The Sonatas; Opus 109 in E
1) Vivace, ma non troppo
3) Andante molto cantabile ed espressivo
Variations: Molto espressivo
Un poco meno andante ciò e un poco adagio come il tema
Allegro ma non troppo
Tempo I del tema, cantabile
“For surely wood, trees and rocks produce the echo that man desires to hear” (Beethoven)
This sonata was written at a time when a dreadful conflict over custody of his nephew had at last been resolved in Beethoven’s favour. There is overall, a sense of spaciousness and immense gratitude…. also, perhaps, a reference to the stormy nature of the conflict.
Vivace ma non troppo
The lively, happy opening is abruptly arrested (adagio espressivo) by a dramatic diminished chord and a grand scene of sheer fantasy takes place, with sweeping arpeggios which ripple downwards and upwards over the keys; likewise a beautiful scale passage which returns us to the first figure which now develops and expands forcefully until we are again treated to another dramatic landscape. The first figure is echoed in a higher octave and warm chords signal the end before closing gently in the home key.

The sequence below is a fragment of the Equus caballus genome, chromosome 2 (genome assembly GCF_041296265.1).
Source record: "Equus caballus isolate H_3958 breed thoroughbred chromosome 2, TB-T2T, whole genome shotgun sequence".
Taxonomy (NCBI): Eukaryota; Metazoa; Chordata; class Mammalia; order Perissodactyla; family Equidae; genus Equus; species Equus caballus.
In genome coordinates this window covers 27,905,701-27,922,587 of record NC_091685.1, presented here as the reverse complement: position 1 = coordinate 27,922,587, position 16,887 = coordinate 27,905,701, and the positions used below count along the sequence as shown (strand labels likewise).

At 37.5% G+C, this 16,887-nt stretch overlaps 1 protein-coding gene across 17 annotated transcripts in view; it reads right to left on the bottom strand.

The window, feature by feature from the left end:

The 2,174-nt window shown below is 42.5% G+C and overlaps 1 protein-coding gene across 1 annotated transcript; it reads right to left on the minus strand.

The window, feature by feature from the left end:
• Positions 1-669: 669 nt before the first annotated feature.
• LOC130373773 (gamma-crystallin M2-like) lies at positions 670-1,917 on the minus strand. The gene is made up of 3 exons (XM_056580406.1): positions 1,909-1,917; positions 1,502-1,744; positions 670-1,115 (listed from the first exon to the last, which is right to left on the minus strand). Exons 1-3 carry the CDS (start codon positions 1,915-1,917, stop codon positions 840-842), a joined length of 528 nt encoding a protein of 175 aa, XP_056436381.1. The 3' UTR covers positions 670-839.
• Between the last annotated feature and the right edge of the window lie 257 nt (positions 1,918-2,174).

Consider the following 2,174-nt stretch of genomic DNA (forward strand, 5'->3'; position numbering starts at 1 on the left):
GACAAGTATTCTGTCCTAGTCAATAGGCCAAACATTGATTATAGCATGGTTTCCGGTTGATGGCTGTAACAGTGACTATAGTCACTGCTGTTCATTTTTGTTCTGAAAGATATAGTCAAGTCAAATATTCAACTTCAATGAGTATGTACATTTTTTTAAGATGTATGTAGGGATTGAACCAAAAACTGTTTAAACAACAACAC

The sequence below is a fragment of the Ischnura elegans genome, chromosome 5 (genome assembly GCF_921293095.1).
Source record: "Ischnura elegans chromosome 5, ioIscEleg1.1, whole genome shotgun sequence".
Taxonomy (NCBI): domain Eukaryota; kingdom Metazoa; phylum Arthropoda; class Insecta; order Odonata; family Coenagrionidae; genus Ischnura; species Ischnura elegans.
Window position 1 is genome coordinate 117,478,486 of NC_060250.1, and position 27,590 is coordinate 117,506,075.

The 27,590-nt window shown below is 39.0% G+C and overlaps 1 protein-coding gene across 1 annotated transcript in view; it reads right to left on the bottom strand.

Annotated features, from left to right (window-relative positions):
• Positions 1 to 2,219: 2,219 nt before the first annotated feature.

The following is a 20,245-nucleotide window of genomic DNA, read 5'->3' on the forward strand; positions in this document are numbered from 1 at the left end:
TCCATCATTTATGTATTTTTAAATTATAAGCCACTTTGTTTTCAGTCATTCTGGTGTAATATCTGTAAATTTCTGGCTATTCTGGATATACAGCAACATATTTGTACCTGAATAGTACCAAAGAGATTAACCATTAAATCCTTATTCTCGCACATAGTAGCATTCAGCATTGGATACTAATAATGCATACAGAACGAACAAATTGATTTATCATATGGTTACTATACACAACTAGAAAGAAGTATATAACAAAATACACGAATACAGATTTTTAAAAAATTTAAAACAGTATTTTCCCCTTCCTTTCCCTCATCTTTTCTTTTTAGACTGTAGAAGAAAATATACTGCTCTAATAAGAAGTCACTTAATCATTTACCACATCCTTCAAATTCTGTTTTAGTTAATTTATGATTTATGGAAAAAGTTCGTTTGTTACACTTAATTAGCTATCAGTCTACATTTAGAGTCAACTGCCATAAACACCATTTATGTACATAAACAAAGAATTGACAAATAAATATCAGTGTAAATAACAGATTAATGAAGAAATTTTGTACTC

The furies fling everything they have got at us from all directions for the first 8 bars and then we alternate between nervy skittering and thunderous storming. This appears to calm down and an ominous bass tremolo precedes a whispered passage fearfully seeking shelter from the elements.
But the storm brews relentless again and Beethoven stamps his way to the end.
Theme and Variations.
Andante cantabile e molto espressivo( singingly with utmost expression)
Heartfelt and prayerful, the opening theme is hymn-like and seems to speak of dedication and benediction. A flood of warmth, gratitude and peace.
a slow waltz of romantic, gentlemanly invitation and tenderness with just a hint of mischief!
when I describe this movement to children, I say that this is where the jolly frogs go hippety hop! The theme of course is most beautifully woven in, and in addition to the jocular good humour there is also a suggestion of a surge of expansion and longing.
Extrovert, spikey and gesticulating this is a short-lived Beethoven-blast showing off his formidable technique, imagination and force of character. The single notes of the theme switch between the hands while the other hand is engaged in energetic, spinning runs. It is full of daring!
Then in the space of one short bar it must evapourate and seamlessly glide into
The Sublime. Fluid. Loose woven. Perfectly balanced. The pendulum swings imperceptibly as this variation breathes thankful rapture. Nothing in excess. Nothing missing.
More of Beethoven’s genius with subtle counterpoint in this warm-hearted, sturdy and tricky little fugue. As with Var. III, he uses the element of surprise by fading unexpectedly away so that entry into